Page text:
Tullamarine, Airport West
Northbound exits Distance to
Southbound exits Tullamarine, Airport West
864 725 Airport West, Tullamarine
866 723 Bendigo
To via Bendigo; Keilor Park, Avondale Heights
Keilor Park Drive
868 721 Keilor Park, Avondale Heights
Keilor Park Drive
Taylors Lakes, Sunshine
872 717 Sunshine, Taylors Lakes
St Albans, Sunshine
874 715 Sunshine, St Albans
BENDIGO RAIL LINE 875 714 BENDIGO RAIL LINE Deer Park, Sunshine
876 713 Sunshine, Deer Park
WESTERN RAIL LINE 877 712 WESTERN RAIL LINE Northbound exits Distance to
Southbound exits End
711 18 Ballarat, Adelaide
Mobil SERVICE CENTRE 712 17 Mobil SERVICE CENTRE Truganina, To via Footscray
713 16 To via Footscray, Truganina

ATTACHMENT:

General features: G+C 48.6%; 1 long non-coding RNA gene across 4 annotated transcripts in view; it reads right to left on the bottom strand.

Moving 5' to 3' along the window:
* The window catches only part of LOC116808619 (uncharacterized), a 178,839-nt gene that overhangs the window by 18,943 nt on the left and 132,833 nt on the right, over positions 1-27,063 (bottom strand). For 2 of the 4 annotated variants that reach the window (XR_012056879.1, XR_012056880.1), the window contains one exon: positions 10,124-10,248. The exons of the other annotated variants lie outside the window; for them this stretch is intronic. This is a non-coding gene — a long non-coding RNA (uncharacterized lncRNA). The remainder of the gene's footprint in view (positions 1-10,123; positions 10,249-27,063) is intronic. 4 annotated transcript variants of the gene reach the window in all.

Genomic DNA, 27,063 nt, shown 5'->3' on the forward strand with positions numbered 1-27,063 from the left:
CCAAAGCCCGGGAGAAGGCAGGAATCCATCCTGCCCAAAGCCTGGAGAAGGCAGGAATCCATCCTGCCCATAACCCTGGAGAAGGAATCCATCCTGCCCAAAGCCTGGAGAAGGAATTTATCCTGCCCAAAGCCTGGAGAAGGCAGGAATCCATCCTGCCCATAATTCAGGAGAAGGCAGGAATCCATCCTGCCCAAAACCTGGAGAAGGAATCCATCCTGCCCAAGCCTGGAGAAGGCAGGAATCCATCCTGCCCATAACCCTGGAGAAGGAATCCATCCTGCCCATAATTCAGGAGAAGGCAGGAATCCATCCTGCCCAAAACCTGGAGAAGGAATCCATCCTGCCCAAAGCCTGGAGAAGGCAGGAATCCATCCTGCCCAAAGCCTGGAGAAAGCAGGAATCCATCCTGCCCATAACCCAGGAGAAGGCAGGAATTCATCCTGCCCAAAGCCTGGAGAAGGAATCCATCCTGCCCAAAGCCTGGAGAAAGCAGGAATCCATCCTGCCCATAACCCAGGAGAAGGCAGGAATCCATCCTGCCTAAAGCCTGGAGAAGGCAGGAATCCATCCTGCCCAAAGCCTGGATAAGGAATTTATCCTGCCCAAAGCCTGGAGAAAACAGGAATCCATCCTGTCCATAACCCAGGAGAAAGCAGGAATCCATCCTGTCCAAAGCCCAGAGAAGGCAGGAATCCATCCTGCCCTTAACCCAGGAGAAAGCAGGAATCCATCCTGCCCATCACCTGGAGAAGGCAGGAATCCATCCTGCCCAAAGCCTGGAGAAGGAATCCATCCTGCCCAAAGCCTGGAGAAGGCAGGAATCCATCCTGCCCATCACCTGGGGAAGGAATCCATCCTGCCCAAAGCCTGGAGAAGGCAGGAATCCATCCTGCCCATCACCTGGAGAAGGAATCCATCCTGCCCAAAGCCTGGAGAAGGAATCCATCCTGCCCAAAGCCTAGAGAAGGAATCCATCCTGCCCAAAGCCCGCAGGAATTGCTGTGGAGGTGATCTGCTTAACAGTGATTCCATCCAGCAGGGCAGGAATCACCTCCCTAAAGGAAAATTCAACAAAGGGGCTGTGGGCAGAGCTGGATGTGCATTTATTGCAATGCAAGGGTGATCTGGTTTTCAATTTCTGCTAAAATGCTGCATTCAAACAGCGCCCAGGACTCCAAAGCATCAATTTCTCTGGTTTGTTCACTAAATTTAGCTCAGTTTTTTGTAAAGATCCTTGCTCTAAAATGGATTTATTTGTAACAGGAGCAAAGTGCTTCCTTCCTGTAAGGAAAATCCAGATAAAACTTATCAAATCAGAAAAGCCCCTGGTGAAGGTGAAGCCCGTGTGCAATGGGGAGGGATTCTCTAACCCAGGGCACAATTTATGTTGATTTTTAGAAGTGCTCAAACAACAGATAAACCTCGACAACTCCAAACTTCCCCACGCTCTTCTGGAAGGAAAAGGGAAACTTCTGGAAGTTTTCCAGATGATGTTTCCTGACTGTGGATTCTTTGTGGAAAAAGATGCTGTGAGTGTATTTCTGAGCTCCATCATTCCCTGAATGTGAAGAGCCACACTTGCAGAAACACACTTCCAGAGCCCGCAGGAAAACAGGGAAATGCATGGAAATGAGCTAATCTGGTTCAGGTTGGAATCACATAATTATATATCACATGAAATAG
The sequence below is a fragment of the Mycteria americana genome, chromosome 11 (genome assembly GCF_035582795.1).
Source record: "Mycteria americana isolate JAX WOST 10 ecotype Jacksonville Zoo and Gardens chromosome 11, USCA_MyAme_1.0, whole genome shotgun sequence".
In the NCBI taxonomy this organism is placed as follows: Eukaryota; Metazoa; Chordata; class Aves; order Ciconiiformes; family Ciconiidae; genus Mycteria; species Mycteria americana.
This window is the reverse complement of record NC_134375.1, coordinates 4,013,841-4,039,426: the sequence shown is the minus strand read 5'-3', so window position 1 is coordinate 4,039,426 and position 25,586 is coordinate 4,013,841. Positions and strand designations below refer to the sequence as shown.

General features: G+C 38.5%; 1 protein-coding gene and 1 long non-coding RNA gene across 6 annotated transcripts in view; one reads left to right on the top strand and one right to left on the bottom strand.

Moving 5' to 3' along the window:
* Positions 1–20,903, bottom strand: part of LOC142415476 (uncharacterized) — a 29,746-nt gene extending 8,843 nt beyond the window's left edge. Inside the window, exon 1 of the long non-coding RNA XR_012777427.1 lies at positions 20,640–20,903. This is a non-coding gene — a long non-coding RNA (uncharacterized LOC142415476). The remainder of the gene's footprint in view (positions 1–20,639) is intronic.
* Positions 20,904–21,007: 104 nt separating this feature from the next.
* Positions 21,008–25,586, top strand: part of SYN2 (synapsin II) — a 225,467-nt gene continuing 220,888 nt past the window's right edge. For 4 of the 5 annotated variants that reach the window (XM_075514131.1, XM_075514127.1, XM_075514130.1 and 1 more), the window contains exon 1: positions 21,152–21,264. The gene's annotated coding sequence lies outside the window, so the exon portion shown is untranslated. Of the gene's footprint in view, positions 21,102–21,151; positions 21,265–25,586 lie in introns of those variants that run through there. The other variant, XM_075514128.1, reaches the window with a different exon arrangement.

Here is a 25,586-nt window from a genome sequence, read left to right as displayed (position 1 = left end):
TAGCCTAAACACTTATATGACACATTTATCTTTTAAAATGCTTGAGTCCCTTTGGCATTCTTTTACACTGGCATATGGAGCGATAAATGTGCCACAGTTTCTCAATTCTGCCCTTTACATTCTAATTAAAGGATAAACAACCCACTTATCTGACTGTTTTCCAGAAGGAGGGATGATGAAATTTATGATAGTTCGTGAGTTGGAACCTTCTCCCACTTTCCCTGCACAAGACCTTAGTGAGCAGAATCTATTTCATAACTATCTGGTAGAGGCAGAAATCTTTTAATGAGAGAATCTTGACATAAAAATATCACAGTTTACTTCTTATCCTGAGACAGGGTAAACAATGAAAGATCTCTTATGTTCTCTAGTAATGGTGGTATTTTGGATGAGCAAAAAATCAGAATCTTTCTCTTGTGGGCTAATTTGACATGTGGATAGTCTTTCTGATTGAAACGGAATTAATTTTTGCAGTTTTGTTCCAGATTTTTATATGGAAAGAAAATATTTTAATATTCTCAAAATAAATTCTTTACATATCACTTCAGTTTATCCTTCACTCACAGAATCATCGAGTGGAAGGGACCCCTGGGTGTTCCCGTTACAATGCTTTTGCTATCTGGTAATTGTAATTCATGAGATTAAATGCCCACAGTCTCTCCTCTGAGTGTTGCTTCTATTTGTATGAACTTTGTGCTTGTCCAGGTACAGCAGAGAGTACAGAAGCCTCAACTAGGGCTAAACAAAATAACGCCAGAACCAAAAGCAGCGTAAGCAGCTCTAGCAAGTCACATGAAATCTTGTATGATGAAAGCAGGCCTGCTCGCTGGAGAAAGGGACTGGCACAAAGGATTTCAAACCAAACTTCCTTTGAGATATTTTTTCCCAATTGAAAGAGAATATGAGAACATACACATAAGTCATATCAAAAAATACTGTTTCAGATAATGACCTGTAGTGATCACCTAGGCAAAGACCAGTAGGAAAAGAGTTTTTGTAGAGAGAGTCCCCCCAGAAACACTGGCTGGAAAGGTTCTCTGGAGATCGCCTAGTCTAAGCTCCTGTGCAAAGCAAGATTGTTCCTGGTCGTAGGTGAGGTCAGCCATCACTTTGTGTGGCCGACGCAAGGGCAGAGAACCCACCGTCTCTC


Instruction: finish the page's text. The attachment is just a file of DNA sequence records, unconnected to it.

Start Western Ring Road
continues from West Gate Freeway
714 15 Geelong
End Western Ring Road
continues as West Gate Freeway
2009 - 2012 Upgrade
In late 2009, construction began to upgrade and widen 38km of the M80 from Princes Freeway at Laverton North to the Greensborough Highway at Greensborough.
The first stage involves widening the 9.7km stretch from Calder Freeway to Sydney Road to 6-8 lanes.
Road infrastructure in Melbourne Tollways Freeways HighwaysBallarat Road • Bell Street • Bulleen Road • Burwood Highway • Chandler Highway • Dandenong Road • Dandenong Valley Highway • Eastern Highway • Flemington Road • Geelong Road • Greensborough Highway • Hoddle Highway • Maroondah Highway • Melton Highway • Moorooduc Highway • Mountain Highway • Nepean Highway • Plenty Valley Highway • Springvale Road • St Kilda Road • Sydney Road • Warrigal Road • Westall Road • Western Port Highway • Whitehorse Road Bypasses Bridges and tunnels Under constructionPeninsula Link • Dingley Arterial Proposals Streets in Melbourne • Highways in Melbourne • VicRoads • Transport in Melbourne
Wikimedia Foundation. 2010.